Second, I also really enjoyed the Burrata with Bacon, Marinated Escarole and Caramelized Shallots, for almost the same reasons I loved the figs, although the figs' sweetness were replaced by the bacon's smokiness. As for our pasta dish, the Orecchiette with Sausage and Swiss Chard was a definite hit.

When it came to the entrees, 4 of us opted to share ours. My particular order was the Roasted Pork Arista with Sweet Corn and Chanterelles. After one bite, I almost didn't want to give it up to the next person. I loved the pork's juiciness and fattiness and if you take a good look, you can see the wonderful spices that were encrusted around the meat. Peppery met sweet and woodsy from the corn and chanterelles for a wonderful melding of flavors.

I also sampled the Grilled Quail wrapped in Pancetta with Radicchio and Honey, which I found blah. While I loved the fattiness of the roasted pork, the fattiness of the quail turned me off. The Beef Brasato with Polenta and Horseradish Gremolata was meltingly tender, but the sauce left a tangy after taste that wasn't appealing. The only other entrée I enjoyed as much as the roasted pork was the Monkfish Alla Diavollo. The fish was cooked perfectly and the sauce packed some heat that I found surprising. I don't associate spicy flavors with Italian foods at all, but boy, that monkfish dish was outstanding.

We also ordered veggie side dishes. I think that we could have easily done without them. They lacked punch. One of the sides we ordered was the Spaghetti Squash, Chiles, Mint and Bottarga. You'd think with ingredients like mint and chiles, you'd get a little bit of zing to your palate, but the dish was quite bland and while I liked the beet portion of the Marinated Beets with Walnut Salsa Verde, the salsa verde didn't add much and as such, was superfluous.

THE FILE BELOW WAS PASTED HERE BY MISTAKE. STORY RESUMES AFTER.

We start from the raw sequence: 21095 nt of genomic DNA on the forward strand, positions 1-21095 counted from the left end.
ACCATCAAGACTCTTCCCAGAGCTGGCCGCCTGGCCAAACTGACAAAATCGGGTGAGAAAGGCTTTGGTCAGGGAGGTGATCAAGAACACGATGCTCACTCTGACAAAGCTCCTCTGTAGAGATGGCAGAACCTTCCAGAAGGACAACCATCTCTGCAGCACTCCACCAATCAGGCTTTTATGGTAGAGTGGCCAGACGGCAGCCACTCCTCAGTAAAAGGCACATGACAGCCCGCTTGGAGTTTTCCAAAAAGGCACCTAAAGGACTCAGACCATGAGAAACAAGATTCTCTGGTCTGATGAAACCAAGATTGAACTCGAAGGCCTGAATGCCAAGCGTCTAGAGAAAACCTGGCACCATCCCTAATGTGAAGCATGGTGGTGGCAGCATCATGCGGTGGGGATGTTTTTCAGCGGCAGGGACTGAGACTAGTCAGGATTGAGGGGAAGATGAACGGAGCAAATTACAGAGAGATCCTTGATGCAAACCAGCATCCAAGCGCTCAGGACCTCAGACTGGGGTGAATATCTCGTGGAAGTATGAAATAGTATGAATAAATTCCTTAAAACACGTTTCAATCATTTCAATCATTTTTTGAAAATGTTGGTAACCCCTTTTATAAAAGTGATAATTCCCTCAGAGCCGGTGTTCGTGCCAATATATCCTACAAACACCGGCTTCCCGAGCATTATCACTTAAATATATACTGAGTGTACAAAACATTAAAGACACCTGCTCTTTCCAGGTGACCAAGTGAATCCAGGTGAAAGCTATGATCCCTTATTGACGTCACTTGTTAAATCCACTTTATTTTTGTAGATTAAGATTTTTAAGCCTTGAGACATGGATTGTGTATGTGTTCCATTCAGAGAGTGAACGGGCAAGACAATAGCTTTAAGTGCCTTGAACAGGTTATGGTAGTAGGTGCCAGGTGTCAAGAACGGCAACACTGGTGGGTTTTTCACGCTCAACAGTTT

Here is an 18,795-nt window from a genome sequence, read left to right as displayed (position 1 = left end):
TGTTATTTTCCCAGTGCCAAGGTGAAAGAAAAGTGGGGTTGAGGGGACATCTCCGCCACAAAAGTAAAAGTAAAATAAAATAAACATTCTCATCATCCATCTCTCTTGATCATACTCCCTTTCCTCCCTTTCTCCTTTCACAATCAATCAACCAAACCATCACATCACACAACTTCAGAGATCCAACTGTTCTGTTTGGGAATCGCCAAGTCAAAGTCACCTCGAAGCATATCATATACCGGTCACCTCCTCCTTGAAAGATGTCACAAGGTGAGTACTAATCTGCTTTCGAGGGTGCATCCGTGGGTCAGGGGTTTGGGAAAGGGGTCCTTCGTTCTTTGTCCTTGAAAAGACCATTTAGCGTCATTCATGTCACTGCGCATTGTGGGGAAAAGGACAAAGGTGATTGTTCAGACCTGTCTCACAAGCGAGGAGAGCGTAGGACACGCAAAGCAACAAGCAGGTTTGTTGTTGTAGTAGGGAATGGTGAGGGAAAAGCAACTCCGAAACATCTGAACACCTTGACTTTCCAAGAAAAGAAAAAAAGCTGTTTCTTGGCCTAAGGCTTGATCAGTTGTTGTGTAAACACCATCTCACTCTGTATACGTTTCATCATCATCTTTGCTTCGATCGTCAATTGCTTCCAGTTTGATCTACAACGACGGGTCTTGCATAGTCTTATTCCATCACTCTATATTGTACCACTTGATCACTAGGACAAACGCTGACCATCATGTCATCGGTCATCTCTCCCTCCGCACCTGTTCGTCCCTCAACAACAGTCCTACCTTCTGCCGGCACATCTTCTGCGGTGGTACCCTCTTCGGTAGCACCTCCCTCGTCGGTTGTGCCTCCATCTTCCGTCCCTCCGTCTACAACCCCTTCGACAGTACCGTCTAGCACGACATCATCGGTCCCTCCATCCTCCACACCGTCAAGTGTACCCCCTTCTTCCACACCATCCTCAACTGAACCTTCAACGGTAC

With all the food that was consumed, we were able to fit in one dessert, the Rosemary Olive Oil Cakes with olive oil gelato and rosemary brittle. While placing our order, our waiter instructed us on the best way to eat it. Simply, try to get the cake, brittle and gelato in one bite, because the olive oil gelato on its own is quite strongly flavored.

Once our dessert arrived, spoon in hand, I did as our waiter taught us. Yum! I don't know how to describe how all three components tasted together. All I know is that I definitely loved how the flavors blended together in my mouth and I also really enjoyed the textures. You get creamy, cakey and hard in one mouthful. By the way, out of curiosity, I did try each item separately. That olive oil gelato definitely is not something to be eaten on its own, but that rosemary brittle was outstanding. I wouldn't mind having a tin to bring home.

In general, other than the noise level, the food was pretty good. Unfortunately, with such expectations, "pretty good" was a bit of let down when I was expecting "fantastic", maybe, even "mind-blowing". I did go back a second time and sampled other menu items to see if my feelings would change.

The conclusions I got from that second visit was that almost any appetizer you ordered, especially from the Mozzarella bar was going to be a real treat and I felt that same way about any of the desserts. The pastas and entrees were a real hit and miss. Either they succeeded beyond compare or they left you wondering why you spent the money in the first place. As for the veggie side dishes, why even bother?

Overall, when you take away all the hype, I think Osteria Mozza is definitely a destination restaurant. The food is well crafted and quite tasty, but for me, the next time I get a hankering for Italian food, I'm heading back to All'Angelo.

To see pics, go to:

Osteria Mozza
6602 Melrose Avenue
Los Angeles, CA
(323) 297-0100

Osteria Mozza on Urbanspoon